REUTERS HEALTH: Women are more likely to develop breast cancer when a mother or sister had this disease, and the risk associated with family history doesn’t appear to diminish with age, a US study suggests.
Family history has long been linked to a higher risk of breast cancer in younger women, who are generally advised to start getting screening mammograms when they are 10 years younger than the age their relative was at diagnosis.
But family history has been thought to be less of a factor for the elderly, and women often stop routine screenings by their 70s.
“Older women with family history have an approximately two-fold higher risk of breast cancer compared to women with no family history,” said lead study author Dejana Braithwaite of the Lombardi Comprehensive Cancer Center at Georgetown University Medical Center in Washington, DC.
“As we go from age-based to risk-based screening recommendations, our findings show that older women with family history may benefit from continued mammography screening, even after age 74,” Braithwaite said by email.
While current US guidelines advise women to get a screening mammogram every other year from age 50 to 74, the US Preventive Services Task Force has not found sufficient evidence yet to weigh in on whether women should continue screening after that.
The goal of mammograms is to detect tumours before they can be felt in a physical breast exam, catching cancer sooner when it is easier to treat. Ideally, this should mean fewer women are diagnosed when tumours are bigger, rapidly growing, and harder to attack.
But widespread screening can also catch small, slow-growing tumours that are unlikely to be fatal. Particularly when women are older or have a limited life expectancy, detection of these less dangerous tumours might result in needless tests and treatment.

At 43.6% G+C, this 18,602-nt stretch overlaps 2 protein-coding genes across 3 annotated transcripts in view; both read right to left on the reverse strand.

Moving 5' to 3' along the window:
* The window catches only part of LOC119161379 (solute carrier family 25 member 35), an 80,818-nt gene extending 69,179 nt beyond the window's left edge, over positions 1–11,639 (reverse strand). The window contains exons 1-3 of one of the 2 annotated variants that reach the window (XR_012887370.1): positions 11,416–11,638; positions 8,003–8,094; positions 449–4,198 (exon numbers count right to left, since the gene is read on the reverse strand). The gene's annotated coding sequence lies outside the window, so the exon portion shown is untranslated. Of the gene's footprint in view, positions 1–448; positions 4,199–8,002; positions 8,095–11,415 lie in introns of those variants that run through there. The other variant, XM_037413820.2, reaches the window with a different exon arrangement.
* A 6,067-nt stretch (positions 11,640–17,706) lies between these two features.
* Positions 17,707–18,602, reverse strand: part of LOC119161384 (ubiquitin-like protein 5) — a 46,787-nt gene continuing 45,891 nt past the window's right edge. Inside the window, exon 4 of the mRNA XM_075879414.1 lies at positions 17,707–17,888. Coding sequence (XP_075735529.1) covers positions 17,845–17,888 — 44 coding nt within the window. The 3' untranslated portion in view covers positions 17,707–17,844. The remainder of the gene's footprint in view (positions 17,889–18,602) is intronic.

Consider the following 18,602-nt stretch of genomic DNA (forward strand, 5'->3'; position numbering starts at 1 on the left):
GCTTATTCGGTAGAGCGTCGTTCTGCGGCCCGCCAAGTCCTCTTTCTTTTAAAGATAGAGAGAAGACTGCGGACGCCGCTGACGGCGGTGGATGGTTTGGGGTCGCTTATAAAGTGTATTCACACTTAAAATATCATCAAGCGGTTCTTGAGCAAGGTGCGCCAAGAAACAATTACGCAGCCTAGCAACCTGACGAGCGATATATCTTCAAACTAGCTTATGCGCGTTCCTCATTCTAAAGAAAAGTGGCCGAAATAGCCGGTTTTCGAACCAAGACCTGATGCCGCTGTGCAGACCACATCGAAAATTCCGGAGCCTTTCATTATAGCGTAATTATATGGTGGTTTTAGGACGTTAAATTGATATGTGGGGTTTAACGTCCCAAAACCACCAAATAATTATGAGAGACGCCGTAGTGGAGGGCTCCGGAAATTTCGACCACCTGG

But for older women with a family history of breast cancer, the benefits of screening may still outweigh the risks.
Researchers examined data on 403,268 women age 65 or older, including 10,929 who developed breast cancer during an average follow-up period of 6.3 years.
When women ages 65 to 74 had a family history, they were 48 per cent more likely to develop breast cancer, the study found. For women 75 or older with a family history, the increased risk was 44 per cent.
Overall, the elevated risk associated with family history didn’t appear to vary based on the relative’s age when diagnosed with breast cancer.
Among women ages 65 to 74, the risk tied to family history was highest for people with fatty breast tissue. After 75, however, the risk linked to family history was greatest for people with dense breasts.
Unfortunately, the study lacked data on second-degree relatives, such as grandmothers, aunts or nieces, researchers note in JAMA Internal Medicine.
Even so, in the absence of clear screening recommendations for women 75 or older, the results should help elderly women decide if they want to get mammograms, said Natalie Engmann, a researcher at the University of California, San Francisco.
“If they have a family history of breast cancer, and particularly if they also have high breast density, they may remain at elevated risk for breast cancer well into their 70s,” Engmann, who wasn’t involved in the study, said by email.
Thinking about family history might mean more elderly women get screened, said Dr Julie Nangia, director of the Breast Cancer Prevention and High Risk Clinic at the Dan L. Duncan Comprehensive Cancer Center at Baylor College of Medicine in Houston, Texas.
“We shouldn’t ignore family history in older patients,” Nangia, who wasn’t involved in the study, said by email.
“Breast cancer is actually more common in women as they age, and some older women who are healthy and have a life expectancy of at least five to seven years perhaps, should be screened and followed more closely with annual mammograms.”